It didn’t put her off. Ever since she could remember, she had looked to the stars each night in the hope that she’d see strange lights; a blimp, a disc, something unexplained wobbling on the horizon. “I mean, in this huge galaxy,” she quizzed her grandmother, “we can’t be the only ones, right?”
The old woman smiled knowingly into her granddaughter’s eyes. “Correcto,” she said in her native tongue. Luke laughed. “Yeah, you, me and the birds, kiddo.”
Rosa Martinez, the grand old widow of the Martinez farm felt the weight of her convictions pressing down on her soul like a hundred bibles. ‘Star Bibles’, her dead daughter had once called them. “You mean people from other dimensions?” insisted Mia shortly after her mother’s funeral. The old woman brushed away a tear from her eye and nodded again. “Yes,” she whispered as the Mariachis hired to keep vigil through the long night struck up a mournful tune.
Mia ran out along the edge of the field in the sweltering heat and hoisted the flag into the hot air. The Chop Suey made a lazy turn in the blue sky. The buzz of the engine turned to a scream and it dived towards her. Luke banked the duster towards the flash of red in a sea of yellow and brown. He grinned with the rush that flight always gave him.
The Chop Suey pulled up, barely twenty feet above the baked flat soil and dry vegetation below. “Adios, bugs,” he breathed. He pushed the drop lever forward. Behind him, pesticide spewed out from the trailing edge of the duster’s wings and blanketed the field in a cloud of white spray. Mia glanced back as the duster roared towards her, the lethal chemicals boiling out of its wings. She imagined all the bugs curling up and dying under the choking mist.
“..eighteen, nineteen, twenty.”
That was it. Past that point was the real kill zone. She yanked the flag back up into the air, pulled her Walkie-talkie from her jacket.
Luke pulled the nose of the duster back out the field, banked left toward the rising but already burning sun. Glancing over his shoulder, he strained to catch Mia further down the field.
“How many you on?” he barked over the radio.
Half a kilometer away and a few hundred feet below, Mia frowned.
“How many rows, Mia?” Luke’s voice crackled in her ear.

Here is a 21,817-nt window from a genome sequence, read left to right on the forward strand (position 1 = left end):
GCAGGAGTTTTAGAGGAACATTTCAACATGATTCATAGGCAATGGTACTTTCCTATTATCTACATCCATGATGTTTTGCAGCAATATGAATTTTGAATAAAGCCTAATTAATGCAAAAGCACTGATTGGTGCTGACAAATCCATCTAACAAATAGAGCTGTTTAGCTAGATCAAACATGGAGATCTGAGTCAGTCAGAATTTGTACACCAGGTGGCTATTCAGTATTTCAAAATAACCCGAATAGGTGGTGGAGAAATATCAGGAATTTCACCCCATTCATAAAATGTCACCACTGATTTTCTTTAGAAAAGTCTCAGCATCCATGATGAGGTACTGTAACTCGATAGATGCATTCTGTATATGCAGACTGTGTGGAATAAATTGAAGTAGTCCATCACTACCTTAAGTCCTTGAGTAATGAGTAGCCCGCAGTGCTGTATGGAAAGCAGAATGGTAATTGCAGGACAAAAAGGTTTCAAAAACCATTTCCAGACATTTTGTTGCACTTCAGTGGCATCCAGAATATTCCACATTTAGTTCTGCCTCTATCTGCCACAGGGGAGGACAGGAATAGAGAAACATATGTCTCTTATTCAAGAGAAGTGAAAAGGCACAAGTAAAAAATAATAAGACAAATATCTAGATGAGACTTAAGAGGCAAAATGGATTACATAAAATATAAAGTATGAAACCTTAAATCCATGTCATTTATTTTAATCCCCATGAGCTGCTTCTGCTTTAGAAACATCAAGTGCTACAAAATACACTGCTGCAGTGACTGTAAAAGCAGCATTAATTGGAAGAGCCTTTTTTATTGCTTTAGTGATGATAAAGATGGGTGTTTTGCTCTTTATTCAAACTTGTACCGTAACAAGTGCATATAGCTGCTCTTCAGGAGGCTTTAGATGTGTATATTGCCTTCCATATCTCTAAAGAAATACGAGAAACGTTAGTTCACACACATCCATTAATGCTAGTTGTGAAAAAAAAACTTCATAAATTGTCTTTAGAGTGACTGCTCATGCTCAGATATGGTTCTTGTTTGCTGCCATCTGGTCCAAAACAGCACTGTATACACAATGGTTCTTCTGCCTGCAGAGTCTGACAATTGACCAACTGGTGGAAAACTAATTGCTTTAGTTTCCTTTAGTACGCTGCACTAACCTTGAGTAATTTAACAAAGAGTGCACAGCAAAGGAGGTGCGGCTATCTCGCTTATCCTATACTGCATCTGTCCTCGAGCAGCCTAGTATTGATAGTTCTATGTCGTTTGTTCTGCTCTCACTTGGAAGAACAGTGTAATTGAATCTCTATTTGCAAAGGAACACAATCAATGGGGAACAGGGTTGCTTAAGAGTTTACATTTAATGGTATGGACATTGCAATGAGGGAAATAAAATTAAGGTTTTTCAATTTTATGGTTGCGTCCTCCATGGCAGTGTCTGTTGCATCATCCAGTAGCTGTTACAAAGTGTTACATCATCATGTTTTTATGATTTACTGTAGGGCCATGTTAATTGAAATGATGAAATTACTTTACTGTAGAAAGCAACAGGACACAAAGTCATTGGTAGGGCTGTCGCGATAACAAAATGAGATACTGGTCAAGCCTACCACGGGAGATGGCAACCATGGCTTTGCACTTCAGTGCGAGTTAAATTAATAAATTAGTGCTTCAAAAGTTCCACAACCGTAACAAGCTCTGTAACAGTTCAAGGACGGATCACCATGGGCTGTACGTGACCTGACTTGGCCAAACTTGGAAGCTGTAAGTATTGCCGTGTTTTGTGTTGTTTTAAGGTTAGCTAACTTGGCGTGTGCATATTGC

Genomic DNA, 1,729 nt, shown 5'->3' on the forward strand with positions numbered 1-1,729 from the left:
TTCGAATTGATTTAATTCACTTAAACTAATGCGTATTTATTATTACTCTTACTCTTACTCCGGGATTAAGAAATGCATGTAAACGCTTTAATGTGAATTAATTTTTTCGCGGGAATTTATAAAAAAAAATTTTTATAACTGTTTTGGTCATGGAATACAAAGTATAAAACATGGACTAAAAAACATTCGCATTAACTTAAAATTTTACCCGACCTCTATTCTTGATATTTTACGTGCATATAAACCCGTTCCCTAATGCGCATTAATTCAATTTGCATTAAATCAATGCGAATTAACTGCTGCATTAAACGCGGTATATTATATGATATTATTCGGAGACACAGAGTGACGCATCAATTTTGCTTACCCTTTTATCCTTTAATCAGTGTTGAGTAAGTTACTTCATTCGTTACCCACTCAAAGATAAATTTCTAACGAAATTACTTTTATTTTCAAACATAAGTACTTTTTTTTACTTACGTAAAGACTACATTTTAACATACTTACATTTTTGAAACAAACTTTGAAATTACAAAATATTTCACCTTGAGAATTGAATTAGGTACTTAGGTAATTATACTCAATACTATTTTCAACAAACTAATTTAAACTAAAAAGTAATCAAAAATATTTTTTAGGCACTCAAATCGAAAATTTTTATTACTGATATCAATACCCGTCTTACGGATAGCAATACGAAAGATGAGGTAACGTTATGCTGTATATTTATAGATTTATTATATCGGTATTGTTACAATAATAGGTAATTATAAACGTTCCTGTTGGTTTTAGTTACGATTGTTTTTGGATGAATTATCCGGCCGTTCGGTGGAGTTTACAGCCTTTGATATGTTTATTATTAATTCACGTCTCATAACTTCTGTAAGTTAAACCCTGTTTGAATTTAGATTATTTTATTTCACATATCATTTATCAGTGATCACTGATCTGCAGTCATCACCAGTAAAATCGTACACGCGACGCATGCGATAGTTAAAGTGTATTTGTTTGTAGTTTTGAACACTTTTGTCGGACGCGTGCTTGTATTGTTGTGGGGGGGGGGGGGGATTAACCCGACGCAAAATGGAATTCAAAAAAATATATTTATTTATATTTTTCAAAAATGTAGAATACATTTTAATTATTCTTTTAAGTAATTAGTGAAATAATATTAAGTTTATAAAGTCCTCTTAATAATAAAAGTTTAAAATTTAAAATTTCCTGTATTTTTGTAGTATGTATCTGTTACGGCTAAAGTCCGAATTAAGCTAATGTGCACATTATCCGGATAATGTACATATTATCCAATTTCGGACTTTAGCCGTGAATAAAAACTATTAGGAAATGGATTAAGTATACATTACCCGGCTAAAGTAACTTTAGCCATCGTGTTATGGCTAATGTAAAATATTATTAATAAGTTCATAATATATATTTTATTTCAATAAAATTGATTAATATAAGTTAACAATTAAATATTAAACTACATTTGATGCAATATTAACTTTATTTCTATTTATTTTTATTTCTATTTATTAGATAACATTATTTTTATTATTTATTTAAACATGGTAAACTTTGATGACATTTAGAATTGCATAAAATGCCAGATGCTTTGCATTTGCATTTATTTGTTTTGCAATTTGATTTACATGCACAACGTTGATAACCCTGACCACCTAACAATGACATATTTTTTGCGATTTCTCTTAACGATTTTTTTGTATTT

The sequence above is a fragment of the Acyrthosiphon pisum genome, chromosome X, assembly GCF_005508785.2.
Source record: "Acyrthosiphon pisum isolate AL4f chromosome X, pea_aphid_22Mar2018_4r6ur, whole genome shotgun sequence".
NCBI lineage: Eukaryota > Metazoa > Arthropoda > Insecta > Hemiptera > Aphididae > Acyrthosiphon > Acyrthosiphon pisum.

“Twenty like you said.”
“I said ten.”
“We do twenty, I’ll miss half the field!”
The duster buzzed over her head, banked again towards the sun. The breeze from its wake washed over her, a moment’s respite from the heat. The plane came closer for a second pass, this time flying low enough to give her a haircut. Mia ducked down, stamped her foot on a big crunchy bug. “Damn well said twenty.”
The Chop Suey banked again and leveled out on a new path; a suicide run toward power lines just a few meters above the truck. God, he was crazy, but a crazy that made her heart pound. “Yeah, I’d like to see you try, big shot,” she breathed with anticipation. Luke pushed the wing flaps down, so low he was clipping the tops of the corn stalks. He swooped under the power line, a smug smile on his face and then pulled hard on the ailerons to roll up. The Chop Suey’s engine responded by coughing loudly into a stall.
“Hey, you’re dumping air!” Mia called over the radio.
“Relax, chipmunk, it’s just a little popcorn in the muffler.”
Luke flicked the engine switch off and on again. Nothing. The prop was frozen.
“Great. Stand by…”
He jammed all the flaps down to steady his dive. The Chop Suey dropped like a stone into the field. The impact near bounced him right through the cockpit window. “Oh, shit…” he said. The plane thundered toward a big tree a hundred or so meters ahead. He tried to pull round but the wheels had locked in the rutted ground as the tree grew bigger and bigger until...
The duster smashed right into it, catapulting Luke into oblivion.
More than a kilometer away, Mia’s eyes went wide. She ran for the truck. A flock of crows screeched from the tree line just beyond the crash site. The frightened birds flew directly over Nevaeh and Sonam. Sonam urged the horses away from the calamity. “It isn’t safe here. We must move on.” Nevaeh sat motionless on her steed. She felt an acute need to act and urged her horse out into the fields, toward the downed sky-craft and the joy that lay within.
Mia bounced the old grain truck over the far side the field. Through the muddy windscreen, the Chop Suey didn’t look too bad. A bent prop at worst, she thought. Well, that could be fixed, but not… She erased the black hearse taking Luke to the cemetery out of her mind. She slammed to a halt beside the duster and jumped out the truck. When she pulled open the cockpit door, a sick feeling welled up in the pit of her stomach.